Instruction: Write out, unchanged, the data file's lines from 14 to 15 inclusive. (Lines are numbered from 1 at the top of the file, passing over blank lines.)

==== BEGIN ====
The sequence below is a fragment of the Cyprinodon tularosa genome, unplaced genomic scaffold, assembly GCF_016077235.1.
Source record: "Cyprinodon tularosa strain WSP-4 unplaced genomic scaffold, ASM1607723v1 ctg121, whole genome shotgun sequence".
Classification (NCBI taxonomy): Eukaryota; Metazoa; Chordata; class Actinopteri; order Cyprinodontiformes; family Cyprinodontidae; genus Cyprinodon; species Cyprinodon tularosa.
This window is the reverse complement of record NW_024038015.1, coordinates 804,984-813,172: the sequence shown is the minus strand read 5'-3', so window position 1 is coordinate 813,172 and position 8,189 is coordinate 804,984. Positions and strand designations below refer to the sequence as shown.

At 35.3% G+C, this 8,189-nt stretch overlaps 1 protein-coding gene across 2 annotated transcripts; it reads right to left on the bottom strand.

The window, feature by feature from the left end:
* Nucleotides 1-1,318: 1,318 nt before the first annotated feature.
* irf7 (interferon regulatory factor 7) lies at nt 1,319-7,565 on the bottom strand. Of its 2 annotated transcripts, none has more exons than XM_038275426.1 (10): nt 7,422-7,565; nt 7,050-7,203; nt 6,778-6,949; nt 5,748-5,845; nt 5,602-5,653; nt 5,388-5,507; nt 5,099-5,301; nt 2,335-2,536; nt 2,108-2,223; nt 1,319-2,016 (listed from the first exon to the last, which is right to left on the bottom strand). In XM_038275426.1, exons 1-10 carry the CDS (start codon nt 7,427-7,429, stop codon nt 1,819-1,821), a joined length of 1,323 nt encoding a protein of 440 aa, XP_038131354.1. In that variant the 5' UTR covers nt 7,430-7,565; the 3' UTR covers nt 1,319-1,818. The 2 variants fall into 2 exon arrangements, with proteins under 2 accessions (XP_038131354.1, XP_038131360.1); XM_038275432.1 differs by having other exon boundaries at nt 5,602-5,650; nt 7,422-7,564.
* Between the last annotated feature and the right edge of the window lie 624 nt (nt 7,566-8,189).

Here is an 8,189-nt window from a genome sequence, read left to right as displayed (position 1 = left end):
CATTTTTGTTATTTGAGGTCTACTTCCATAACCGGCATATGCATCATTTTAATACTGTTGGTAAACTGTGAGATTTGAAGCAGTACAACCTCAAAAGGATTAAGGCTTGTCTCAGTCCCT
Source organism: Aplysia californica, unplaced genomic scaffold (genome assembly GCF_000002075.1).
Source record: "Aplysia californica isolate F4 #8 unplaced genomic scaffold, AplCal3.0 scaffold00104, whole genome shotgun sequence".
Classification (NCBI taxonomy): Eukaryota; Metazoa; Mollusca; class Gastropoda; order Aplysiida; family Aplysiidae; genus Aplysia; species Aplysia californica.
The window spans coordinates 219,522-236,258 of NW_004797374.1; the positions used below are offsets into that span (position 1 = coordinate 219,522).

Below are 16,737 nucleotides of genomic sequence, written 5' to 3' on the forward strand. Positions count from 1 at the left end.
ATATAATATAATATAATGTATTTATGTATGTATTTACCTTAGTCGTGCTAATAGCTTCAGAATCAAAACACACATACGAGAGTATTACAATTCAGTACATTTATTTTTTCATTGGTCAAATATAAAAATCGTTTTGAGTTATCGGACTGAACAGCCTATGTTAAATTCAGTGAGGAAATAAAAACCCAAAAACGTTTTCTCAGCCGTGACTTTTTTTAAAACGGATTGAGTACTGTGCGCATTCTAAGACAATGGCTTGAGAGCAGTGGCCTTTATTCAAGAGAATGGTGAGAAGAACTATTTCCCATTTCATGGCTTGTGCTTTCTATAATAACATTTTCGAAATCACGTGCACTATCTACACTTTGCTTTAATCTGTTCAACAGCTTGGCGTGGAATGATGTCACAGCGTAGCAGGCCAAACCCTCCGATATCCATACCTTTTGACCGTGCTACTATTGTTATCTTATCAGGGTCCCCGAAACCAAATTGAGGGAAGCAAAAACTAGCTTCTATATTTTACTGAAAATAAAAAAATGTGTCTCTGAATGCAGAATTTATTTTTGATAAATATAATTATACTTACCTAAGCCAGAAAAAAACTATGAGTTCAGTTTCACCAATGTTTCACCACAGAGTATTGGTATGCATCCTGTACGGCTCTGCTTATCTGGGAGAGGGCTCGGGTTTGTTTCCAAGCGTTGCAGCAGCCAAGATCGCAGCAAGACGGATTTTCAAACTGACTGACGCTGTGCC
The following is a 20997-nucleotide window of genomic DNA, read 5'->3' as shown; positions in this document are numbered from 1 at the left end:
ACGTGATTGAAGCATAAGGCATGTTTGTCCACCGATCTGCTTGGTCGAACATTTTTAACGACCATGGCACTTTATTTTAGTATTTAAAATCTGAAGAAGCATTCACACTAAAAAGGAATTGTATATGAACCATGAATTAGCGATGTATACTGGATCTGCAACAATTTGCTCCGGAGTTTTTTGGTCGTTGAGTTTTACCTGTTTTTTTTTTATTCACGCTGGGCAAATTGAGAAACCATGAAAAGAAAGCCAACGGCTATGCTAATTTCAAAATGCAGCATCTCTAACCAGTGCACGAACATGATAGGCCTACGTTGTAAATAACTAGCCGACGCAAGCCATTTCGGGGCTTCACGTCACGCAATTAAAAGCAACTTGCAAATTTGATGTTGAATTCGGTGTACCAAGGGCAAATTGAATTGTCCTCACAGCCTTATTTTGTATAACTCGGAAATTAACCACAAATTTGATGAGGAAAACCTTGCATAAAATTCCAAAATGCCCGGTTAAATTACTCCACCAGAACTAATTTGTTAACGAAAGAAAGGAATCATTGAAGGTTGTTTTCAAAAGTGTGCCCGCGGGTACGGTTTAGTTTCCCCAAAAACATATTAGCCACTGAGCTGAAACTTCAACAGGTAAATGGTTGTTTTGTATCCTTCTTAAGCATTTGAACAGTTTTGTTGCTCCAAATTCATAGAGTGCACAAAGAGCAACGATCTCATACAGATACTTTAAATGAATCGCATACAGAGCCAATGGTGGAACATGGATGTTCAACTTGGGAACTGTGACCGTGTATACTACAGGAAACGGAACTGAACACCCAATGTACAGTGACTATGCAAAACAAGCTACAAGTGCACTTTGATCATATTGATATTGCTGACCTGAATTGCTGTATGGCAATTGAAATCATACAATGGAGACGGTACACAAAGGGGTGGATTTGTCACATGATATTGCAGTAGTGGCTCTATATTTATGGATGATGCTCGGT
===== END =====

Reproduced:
Classification (NCBI taxonomy): Eukaryota; Metazoa; Mollusca; class Gastropoda; order Aplysiida; family Aplysiidae; genus Aplysia; species Aplysia californica.
The window spans coordinates 219,522-236,258 of NW_004797374.1; the positions used below are offsets into that span (position 1 = coordinate 219,522).